When discriminated applicants submit complaints, the HUD responds promptly and proceeds to investigate the claims. Upon finding evidence that the allegation is true, the landlord will be subjected to legal actions and hefty penalties will be collected.
Ways to Avoid Being Penalized for Discrimination
A landlord must be personally accountable and learn to abide by the Fair Housing Act. Not only will you save money from paying heavy fines, but you’ll also leave your reputation untarnished by a lawsuit record.
In the rental business industry, a good name is priceless. Information can quickly spread and in a competitive business, you want to avoid losing tenants or discouraging prospects.
Here are some practical ways to avoid complaints
Be cautious of your marketing advertisements.
Pay attention to the words you use and have your marketing copy reviewed by a professional. Make sure discrimination is avoided by not singling a particular group as your preferred renters. Be more knowledgeable of the protected classes under the Fair Housing Act to avoid committing mistakes.
Practice consistency when implementing your tenant screening process.
Once you’ve outlined your tenant criteria, make sure every renter is subjected to this screening regardless of his religion, race, sex, etc. The Fair Housing Act promotes equitable access to everyone when it comes to buying or renting a property.
This means everyone has the right to be given a fair chance as an applicant. All the prospective renters must undergo the same assessment, such as credit checks, credit history reviews and financial background inspections.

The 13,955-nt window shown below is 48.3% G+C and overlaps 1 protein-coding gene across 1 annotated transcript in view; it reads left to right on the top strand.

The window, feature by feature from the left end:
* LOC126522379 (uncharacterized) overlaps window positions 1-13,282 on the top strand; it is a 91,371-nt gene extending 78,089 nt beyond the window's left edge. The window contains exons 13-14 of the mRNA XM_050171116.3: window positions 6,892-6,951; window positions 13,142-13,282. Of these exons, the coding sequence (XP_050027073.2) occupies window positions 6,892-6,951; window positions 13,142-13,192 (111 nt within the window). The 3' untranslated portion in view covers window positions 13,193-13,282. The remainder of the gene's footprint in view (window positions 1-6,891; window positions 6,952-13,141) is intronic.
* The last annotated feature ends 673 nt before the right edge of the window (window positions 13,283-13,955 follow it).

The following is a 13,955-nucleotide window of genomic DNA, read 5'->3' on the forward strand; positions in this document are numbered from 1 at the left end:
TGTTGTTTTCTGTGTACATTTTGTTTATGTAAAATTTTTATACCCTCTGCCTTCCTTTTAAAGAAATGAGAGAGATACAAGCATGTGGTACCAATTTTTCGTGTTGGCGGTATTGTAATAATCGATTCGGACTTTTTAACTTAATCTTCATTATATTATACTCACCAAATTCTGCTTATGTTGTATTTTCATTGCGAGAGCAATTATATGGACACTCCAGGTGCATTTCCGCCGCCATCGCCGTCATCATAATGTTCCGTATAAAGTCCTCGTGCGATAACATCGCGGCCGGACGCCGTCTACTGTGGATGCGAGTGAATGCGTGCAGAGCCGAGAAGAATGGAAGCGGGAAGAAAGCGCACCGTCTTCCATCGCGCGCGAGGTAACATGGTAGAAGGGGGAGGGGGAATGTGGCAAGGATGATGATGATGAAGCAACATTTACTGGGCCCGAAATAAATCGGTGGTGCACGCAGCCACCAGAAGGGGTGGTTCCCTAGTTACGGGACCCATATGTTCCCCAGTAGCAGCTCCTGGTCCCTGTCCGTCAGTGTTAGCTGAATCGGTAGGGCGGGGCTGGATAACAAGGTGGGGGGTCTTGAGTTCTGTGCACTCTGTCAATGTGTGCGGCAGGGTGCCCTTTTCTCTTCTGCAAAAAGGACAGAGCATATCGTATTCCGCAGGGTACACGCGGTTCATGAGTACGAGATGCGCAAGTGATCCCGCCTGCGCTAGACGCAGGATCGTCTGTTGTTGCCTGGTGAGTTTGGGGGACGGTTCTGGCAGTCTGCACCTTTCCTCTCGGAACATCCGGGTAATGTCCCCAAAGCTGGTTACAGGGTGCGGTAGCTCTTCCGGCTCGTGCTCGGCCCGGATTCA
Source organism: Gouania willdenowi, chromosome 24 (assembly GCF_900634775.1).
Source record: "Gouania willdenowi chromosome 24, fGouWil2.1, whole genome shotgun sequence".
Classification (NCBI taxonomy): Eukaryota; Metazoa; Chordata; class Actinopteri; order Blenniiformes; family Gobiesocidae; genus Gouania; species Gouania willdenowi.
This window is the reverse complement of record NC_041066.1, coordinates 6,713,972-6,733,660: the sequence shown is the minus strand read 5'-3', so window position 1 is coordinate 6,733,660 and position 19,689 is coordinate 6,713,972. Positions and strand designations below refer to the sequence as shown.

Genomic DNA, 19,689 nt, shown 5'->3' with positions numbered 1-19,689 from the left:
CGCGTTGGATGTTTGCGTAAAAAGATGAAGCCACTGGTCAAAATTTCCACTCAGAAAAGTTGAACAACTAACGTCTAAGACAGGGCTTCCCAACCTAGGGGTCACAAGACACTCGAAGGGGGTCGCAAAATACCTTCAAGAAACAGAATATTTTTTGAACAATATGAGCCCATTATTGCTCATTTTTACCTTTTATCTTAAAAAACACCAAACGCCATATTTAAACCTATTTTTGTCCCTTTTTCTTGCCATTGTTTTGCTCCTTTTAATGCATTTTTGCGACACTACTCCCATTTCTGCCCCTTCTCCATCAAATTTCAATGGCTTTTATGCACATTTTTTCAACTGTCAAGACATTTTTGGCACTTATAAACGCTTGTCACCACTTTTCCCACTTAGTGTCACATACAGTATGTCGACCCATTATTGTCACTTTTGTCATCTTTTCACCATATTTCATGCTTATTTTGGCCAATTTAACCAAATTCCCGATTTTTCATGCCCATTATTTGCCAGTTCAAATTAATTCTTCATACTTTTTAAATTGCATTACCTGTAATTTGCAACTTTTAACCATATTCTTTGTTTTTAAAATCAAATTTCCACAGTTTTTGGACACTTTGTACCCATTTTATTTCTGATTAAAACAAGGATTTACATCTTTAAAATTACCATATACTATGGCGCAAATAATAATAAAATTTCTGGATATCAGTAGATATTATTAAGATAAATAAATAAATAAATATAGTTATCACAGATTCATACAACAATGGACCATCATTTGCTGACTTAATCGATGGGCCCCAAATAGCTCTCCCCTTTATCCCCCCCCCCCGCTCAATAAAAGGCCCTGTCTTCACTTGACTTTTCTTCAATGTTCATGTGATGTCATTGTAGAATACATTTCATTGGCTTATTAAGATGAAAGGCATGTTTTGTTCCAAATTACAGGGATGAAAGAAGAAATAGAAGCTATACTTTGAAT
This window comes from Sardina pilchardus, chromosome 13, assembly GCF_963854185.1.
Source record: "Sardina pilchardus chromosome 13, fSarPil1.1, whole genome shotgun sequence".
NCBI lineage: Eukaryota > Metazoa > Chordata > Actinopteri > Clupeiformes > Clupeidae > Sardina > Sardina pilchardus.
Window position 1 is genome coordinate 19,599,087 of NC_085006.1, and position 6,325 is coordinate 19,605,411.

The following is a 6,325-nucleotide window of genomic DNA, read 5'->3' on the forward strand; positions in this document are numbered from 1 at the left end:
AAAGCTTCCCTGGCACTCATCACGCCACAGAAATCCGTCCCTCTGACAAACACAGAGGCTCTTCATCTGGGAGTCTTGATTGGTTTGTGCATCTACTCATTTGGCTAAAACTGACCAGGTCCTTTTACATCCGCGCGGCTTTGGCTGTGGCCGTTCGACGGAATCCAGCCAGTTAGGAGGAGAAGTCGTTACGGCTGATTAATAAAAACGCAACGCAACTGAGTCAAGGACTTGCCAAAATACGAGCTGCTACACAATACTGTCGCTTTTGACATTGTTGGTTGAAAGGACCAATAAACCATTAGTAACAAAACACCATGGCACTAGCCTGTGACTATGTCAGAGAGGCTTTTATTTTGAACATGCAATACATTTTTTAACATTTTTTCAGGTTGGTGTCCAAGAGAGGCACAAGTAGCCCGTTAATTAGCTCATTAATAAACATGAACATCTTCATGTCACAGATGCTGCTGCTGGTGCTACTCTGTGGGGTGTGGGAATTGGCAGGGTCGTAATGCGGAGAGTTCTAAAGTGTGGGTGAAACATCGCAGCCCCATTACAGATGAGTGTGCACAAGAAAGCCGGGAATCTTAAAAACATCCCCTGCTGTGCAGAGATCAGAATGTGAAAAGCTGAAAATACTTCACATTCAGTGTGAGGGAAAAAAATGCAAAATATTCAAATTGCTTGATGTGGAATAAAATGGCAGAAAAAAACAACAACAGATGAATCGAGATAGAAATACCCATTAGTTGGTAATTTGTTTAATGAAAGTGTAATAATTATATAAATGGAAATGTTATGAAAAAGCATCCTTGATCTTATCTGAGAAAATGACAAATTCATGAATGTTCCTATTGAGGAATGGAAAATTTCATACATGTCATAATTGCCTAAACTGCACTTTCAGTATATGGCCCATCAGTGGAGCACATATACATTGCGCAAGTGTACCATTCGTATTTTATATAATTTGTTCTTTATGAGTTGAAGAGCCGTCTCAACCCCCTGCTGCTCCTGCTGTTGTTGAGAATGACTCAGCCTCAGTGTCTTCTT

The same required documents must be asked from each applicant and there shall be no additional requirement for a different group of tenants than the others. Making it tougher for an applicant to pass the assessment is tantamount to discrimination. All fees should be the same for every applicant in your rental unit.
Be mindful that the HUD is always conducting regular inspections.
To make it easier for you and less stressful, it’s important to treat every applicant the same. Each must be respected regardless of his background attributes. If you apply a fair treatment to everyone then you’ll avoid any claims of violations to the Fair Housing Act.
Valid Reasons a Tenant can be Refused a Rental
Unsatisfactory credit score
When a prospective tenant’s credit score fails to meet the standards, denial of his application is allowed. A poor credit shows a tenant’s undesirable financial standing.
Unable to meet financial income requirement
When a potential tenant has a lower income than the requisite amount, it’s valid to reject his application. A tenant must prove he’s financially capable to meet the monthly rental obligations.
Submitting false information
When a landlord finds misinformation upon review of an applicant’s documentation, he can deny the application immediately. Falsifying information and declaring fraudulent data is a legitimate reason for rejecting a potential renter.
To sum it up, a landlord must help promote the Fair Housing Act by implementing tenant screening protocols that will eliminate discrimination based on skin color, disability, familial status, national origin, race, sex and religion.